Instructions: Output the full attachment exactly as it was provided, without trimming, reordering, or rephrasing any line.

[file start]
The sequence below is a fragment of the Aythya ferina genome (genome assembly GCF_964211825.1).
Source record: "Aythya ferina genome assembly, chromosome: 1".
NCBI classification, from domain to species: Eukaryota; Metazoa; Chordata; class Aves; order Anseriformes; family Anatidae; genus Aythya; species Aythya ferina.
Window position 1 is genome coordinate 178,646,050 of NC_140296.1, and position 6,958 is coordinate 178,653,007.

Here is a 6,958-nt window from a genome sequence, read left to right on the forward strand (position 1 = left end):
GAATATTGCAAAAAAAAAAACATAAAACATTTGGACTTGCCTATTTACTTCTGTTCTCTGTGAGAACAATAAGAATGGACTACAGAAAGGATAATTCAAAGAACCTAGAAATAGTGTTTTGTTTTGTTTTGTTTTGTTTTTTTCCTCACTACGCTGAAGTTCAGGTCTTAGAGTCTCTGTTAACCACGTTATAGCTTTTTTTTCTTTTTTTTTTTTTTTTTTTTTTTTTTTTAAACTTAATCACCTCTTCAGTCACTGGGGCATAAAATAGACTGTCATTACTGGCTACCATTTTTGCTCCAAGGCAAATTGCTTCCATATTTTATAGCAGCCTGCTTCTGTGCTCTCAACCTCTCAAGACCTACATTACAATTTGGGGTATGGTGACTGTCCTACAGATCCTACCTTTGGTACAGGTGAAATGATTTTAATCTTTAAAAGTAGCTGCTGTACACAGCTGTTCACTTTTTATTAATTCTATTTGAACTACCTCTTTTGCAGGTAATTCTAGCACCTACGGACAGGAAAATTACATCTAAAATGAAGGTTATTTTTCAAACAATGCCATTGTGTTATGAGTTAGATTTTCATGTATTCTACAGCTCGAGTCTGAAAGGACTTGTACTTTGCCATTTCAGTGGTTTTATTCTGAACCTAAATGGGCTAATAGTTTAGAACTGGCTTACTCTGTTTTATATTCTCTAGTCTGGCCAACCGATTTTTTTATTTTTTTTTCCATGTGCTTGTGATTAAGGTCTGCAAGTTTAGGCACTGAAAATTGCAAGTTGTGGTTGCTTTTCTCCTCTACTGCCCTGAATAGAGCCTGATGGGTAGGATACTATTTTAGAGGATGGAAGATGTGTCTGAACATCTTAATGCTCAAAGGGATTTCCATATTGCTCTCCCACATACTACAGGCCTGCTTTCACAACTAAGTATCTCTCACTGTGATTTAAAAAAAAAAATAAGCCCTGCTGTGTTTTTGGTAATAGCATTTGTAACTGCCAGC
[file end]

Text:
The sequence below is a fragment of the Aythya ferina genome (genome assembly GCF_964211825.1).
Source record: "Aythya ferina genome assembly, chromosome: 1".
NCBI classification, from domain to species: Eukaryota; Metazoa; Chordata; class Aves; order Anseriformes; family Anatidae; genus Aythya; species Aythya ferina.
Window position 1 is genome coordinate 178,646,050 of NC_140296.1, and position 6,958 is coordinate 178,653,007.

Here is a 6,958-nt window from a genome sequence, read left to right on the forward strand (position 1 = left end):
GAATATTGCAAAAAAAAAAACATAAAACATTTGGACTTGCCTATTTACTTCTGTTCTCTGTGAGAACAATAAGAATGGACTACAGAAAGGATAATTCAAAGAACCTAGAAATAGTGTTTTGTTTTGTTTTGTTTTGTTTTTTTCCTCACTACGCTGAAGTTCAGGTCTTAGAGTCTCTGTTAACCACGTTATAGCTTTTTTTTCTTTTTTTTTTTTTTTTTTTTTTTTTTTTAAACTTAATCACCTCTTCAGTCACTGGGGCATAAAATAGACTGTCATTACTGGCTACCATTTTTGCTCCAAGGCAAATTGCTTCCATATTTTATAGCAGCCTGCTTCTGTGCTCTCAACCTCTCAAGACCTACATTACAATTTGGGGTATGGTGACTGTCCTACAGATCCTACCTTTGGTACAGGTGAAATGATTTTAATCTTTAAAAGTAGCTGCTGTACACAGCTGTTCACTTTTTATTAATTCTATTTGAACTACCTCTTTTGCAGGTAATTCTAGCACCTACGGACAGGAAAATTACATCTAAAATGAAGGTTATTTTTCAAACAATGCCATTGTGTTATGAGTTAGATTTTCATGTATTCTACAGCTCGAGTCTGAAAGGACTTGTACTTTGCCATTTCAGTGGTTTTATTCTGAACCTAAATGGGCTAATAGTTTAGAACTGGCTTACTCTGTTTTATATTCTCTAGTCTGGCCAACCGATTTTTTTATTTTTTTTTCCATGTGCTTGTGATTAAGGTCTGCAAGTTTAGGCACTGAAAATTGCAAGTTGTGGTTGCTTTTCTCCTCTACTGCCCTGAATAGAGCCTGATGGGTAGGATACTATTTTAGAGGATGGAAGATGTGTCTGAACATCTTAATGCTCAAAGGGATTTCCATATTGCTCTCCCACATACTACAGGCCTGCTTTCACAACTAAGTATCTCTCACTGTGATTTAAAAAAAAAAATAAGCCCTGCTGTGTTTTTGGTAATAGCATTTGTAACTGCCAGC